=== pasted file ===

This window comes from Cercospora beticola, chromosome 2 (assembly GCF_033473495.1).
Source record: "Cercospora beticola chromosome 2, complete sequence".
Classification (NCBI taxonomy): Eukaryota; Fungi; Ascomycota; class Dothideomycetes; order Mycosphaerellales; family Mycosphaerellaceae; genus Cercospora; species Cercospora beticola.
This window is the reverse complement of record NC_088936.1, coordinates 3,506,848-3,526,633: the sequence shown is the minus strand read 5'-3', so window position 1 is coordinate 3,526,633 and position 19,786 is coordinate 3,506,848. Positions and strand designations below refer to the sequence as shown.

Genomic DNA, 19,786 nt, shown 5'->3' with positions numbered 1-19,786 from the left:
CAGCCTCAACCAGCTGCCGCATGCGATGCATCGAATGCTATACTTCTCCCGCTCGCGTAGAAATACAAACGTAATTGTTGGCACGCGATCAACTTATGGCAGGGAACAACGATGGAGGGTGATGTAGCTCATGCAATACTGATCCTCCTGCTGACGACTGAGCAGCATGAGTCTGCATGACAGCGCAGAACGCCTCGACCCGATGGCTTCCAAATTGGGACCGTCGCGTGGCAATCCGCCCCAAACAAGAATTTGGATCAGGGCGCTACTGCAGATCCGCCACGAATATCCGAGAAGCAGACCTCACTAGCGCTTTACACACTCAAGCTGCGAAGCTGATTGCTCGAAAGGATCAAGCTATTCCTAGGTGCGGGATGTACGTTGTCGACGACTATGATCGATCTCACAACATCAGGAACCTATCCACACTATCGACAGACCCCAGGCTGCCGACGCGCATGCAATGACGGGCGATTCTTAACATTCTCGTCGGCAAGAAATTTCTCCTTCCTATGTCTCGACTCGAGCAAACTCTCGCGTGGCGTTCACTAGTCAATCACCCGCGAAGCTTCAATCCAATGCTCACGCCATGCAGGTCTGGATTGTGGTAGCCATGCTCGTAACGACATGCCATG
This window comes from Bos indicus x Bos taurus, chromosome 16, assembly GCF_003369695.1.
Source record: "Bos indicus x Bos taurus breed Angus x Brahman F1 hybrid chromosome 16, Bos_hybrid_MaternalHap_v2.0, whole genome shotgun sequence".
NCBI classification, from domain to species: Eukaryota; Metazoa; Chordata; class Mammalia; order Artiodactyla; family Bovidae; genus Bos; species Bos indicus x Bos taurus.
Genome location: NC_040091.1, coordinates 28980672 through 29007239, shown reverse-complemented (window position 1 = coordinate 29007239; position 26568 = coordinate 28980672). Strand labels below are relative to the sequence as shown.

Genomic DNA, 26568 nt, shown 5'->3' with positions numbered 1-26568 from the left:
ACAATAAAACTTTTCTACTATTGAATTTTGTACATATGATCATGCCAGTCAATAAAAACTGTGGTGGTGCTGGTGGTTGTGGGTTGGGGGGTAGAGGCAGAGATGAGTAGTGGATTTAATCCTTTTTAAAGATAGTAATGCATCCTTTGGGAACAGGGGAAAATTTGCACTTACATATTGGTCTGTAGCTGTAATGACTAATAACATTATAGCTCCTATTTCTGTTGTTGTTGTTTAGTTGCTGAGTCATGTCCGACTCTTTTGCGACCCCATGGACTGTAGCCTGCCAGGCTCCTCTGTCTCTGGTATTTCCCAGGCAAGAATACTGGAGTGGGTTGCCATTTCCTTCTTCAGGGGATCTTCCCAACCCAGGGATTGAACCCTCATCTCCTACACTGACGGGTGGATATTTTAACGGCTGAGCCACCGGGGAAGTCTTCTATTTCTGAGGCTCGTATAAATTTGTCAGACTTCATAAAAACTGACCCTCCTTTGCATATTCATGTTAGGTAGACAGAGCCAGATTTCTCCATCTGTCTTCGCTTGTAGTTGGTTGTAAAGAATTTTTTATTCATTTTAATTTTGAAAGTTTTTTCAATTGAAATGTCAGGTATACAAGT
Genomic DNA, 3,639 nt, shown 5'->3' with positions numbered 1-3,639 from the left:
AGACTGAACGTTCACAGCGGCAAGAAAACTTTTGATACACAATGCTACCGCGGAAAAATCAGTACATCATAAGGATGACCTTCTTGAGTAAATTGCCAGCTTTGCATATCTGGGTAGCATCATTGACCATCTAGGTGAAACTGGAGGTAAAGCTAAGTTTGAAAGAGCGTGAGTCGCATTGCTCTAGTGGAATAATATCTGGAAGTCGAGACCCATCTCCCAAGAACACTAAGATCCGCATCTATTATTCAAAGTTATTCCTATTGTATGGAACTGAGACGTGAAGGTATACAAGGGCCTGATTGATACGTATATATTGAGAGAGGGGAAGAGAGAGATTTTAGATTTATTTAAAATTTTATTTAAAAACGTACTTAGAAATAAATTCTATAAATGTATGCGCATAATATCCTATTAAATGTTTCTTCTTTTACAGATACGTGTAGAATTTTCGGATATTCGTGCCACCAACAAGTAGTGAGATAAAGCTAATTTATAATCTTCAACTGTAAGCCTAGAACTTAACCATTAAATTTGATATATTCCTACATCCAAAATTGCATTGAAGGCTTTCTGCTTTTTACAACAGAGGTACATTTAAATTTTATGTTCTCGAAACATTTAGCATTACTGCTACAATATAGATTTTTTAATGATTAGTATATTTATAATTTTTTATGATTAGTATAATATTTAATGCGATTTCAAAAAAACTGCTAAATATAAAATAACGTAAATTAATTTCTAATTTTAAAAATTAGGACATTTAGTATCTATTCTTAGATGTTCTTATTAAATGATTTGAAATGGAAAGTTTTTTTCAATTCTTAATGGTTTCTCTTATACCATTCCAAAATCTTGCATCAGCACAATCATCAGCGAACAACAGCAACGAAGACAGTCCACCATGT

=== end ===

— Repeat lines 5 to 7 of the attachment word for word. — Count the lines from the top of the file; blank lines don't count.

Genomic DNA, 19,786 nt, shown 5'->3' with positions numbered 1-19,786 from the left:
CAGCCTCAACCAGCTGCCGCATGCGATGCATCGAATGCTATACTTCTCCCGCTCGCGTAGAAATACAAACGTAATTGTTGGCACGCGATCAACTTATGGCAGGGAACAACGATGGAGGGTGATGTAGCTCATGCAATACTGATCCTCCTGCTGACGACTGAGCAGCATGAGTCTGCATGACAGCGCAGAACGCCTCGACCCGATGGCTTCCAAATTGGGACCGTCGCGTGGCAATCCGCCCCAAACAAGAATTTGGATCAGGGCGCTACTGCAGATCCGCCACGAATATCCGAGAAGCAGACCTCACTAGCGCTTTACACACTCAAGCTGCGAAGCTGATTGCTCGAAAGGATCAAGCTATTCCTAGGTGCGGGATGTACGTTGTCGACGACTATGATCGATCTCACAACATCAGGAACCTATCCACACTATCGACAGACCCCAGGCTGCCGACGCGCATGCAATGACGGGCGATTCTTAACATTCTCGTCGGCAAGAAATTTCTCCTTCCTATGTCTCGACTCGAGCAAACTCTCGCGTGGCGTTCACTAGTCAATCACCCGCGAAGCTTCAATCCAATGCTCACGCCATGCAGGTCTGGATTGTGGTAGCCATGCTCGTAACGACATGCCATG
This window comes from Bos indicus x Bos taurus, chromosome 16, assembly GCF_003369695.1.